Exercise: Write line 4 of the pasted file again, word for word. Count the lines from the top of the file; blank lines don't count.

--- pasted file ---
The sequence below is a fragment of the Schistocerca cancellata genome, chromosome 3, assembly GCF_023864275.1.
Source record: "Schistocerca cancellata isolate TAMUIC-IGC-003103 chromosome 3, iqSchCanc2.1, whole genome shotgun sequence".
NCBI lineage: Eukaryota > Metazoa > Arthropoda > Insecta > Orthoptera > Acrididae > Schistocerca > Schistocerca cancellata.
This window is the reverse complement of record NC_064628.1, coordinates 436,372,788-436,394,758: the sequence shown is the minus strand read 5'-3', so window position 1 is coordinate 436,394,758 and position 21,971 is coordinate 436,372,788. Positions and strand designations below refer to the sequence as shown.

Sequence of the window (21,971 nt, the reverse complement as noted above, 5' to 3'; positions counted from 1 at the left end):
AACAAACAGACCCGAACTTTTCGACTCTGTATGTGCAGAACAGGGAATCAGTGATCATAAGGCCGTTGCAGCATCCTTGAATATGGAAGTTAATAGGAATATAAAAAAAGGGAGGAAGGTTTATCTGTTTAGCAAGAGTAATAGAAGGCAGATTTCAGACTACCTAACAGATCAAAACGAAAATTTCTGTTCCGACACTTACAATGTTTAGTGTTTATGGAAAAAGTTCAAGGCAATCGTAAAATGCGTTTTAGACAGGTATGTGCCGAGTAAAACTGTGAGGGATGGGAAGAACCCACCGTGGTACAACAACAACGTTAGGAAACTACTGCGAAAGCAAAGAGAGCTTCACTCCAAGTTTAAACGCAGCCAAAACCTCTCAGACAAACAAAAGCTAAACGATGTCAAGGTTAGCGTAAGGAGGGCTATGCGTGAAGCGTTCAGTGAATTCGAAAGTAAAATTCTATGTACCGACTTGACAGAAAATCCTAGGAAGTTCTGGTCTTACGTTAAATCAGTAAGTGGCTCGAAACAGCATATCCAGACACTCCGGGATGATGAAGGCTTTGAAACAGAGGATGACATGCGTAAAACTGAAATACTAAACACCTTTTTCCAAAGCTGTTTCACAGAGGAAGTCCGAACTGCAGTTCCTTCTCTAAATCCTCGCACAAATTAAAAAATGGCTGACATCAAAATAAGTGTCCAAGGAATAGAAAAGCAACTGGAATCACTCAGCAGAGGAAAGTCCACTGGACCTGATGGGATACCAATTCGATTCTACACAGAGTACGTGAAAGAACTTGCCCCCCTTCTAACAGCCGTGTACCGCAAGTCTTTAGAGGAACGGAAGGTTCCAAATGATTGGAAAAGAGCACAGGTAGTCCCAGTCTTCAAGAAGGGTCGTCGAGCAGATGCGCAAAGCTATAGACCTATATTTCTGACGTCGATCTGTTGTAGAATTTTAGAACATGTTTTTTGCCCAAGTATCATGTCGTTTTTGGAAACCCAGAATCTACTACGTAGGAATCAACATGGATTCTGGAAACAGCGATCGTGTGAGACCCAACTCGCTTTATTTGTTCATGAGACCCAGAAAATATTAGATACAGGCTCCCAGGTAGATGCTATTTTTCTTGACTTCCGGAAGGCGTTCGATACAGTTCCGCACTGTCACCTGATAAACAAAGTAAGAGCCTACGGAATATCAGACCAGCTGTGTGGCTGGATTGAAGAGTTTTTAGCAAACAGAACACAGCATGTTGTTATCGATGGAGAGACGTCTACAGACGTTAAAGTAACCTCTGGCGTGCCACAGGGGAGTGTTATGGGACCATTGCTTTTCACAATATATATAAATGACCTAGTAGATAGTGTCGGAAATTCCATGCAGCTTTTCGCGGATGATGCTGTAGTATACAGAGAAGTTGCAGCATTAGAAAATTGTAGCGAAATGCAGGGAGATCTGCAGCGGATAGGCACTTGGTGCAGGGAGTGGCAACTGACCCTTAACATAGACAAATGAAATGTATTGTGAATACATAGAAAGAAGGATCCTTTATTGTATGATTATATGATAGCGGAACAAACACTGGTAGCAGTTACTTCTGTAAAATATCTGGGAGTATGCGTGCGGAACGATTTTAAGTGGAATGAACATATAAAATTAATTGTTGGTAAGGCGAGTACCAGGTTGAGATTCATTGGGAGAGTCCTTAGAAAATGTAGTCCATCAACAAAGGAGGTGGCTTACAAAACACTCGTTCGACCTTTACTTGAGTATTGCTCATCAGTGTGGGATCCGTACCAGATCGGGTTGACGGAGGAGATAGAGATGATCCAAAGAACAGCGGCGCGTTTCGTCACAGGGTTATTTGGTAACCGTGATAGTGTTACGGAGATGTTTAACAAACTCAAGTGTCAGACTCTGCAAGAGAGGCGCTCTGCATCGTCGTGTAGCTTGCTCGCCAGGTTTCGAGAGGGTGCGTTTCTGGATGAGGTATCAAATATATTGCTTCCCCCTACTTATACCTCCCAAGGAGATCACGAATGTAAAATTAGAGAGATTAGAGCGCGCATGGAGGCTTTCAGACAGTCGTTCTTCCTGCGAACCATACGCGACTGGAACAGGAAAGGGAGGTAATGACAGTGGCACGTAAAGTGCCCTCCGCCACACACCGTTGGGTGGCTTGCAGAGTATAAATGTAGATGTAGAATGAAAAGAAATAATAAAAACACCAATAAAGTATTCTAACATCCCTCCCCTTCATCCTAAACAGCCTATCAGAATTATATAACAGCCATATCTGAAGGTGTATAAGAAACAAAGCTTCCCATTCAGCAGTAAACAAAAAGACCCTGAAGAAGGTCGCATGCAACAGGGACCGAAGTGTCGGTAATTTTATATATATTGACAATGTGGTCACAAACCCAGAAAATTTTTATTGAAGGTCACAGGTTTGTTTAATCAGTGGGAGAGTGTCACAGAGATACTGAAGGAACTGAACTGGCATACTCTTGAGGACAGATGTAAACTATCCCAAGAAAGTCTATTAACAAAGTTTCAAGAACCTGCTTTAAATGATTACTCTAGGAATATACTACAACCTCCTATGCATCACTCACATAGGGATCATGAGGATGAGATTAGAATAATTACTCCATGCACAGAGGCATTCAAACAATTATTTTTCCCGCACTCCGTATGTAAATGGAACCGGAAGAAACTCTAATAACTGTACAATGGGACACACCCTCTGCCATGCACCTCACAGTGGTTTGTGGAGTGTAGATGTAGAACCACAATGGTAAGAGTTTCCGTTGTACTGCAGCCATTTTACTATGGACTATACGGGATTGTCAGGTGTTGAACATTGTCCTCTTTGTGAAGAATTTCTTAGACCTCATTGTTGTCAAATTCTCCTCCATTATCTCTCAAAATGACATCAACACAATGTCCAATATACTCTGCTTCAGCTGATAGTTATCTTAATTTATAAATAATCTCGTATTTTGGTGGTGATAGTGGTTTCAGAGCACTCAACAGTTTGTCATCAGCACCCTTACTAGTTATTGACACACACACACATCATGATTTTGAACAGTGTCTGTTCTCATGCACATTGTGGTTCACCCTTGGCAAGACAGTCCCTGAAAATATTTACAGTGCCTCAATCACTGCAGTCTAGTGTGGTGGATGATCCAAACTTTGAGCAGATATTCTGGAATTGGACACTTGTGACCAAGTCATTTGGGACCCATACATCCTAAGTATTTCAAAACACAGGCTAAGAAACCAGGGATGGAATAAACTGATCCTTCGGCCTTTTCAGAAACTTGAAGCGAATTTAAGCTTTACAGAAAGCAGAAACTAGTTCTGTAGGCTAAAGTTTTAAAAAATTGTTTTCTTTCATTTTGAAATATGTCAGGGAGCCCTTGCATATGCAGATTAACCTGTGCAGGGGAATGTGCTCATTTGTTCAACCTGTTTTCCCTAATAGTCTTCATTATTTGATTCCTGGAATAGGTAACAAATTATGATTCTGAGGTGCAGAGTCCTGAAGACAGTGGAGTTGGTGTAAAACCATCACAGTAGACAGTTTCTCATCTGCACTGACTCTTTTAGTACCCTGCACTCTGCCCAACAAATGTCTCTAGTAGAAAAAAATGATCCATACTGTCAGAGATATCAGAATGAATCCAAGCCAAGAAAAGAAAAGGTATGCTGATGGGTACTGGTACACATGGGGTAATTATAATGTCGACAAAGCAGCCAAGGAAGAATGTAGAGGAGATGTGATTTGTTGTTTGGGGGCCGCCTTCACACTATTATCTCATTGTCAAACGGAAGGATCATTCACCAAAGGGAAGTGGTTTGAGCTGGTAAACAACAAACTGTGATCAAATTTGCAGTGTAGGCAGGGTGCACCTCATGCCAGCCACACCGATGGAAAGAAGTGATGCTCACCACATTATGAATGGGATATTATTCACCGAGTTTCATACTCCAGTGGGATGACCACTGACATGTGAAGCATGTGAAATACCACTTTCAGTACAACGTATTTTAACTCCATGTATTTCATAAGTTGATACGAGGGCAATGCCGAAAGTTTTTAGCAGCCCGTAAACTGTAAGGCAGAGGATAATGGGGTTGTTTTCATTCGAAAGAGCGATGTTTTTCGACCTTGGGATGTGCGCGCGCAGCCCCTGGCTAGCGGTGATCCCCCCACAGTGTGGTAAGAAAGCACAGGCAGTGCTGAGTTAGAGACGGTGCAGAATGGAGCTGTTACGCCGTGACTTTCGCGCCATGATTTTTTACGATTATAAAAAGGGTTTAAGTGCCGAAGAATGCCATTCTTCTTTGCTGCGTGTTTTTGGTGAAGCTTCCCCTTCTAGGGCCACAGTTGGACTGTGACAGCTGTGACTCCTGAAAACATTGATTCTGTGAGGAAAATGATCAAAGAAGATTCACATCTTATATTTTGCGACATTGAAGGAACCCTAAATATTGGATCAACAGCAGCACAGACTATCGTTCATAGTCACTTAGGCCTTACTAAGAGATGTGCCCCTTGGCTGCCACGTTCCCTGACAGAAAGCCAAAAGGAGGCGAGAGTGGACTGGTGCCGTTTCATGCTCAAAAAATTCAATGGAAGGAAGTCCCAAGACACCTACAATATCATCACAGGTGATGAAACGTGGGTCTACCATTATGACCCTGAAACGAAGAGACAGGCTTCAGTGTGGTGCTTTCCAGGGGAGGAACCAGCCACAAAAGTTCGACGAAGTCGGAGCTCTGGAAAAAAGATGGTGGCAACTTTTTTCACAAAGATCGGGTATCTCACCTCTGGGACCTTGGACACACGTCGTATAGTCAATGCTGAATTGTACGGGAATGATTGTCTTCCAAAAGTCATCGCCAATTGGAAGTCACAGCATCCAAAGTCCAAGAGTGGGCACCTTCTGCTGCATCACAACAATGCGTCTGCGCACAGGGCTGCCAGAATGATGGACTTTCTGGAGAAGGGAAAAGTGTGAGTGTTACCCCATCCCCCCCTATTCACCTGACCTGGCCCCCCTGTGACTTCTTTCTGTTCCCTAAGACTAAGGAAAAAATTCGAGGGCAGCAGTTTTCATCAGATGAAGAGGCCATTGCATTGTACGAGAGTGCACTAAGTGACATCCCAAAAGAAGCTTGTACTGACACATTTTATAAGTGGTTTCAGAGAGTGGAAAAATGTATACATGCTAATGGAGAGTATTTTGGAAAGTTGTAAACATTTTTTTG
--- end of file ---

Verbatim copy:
This window is the reverse complement of record NC_064628.1, coordinates 436,372,788-436,394,758: the sequence shown is the minus strand read 5'-3', so window position 1 is coordinate 436,394,758 and position 21,971 is coordinate 436,372,788. Positions and strand designations below refer to the sequence as shown.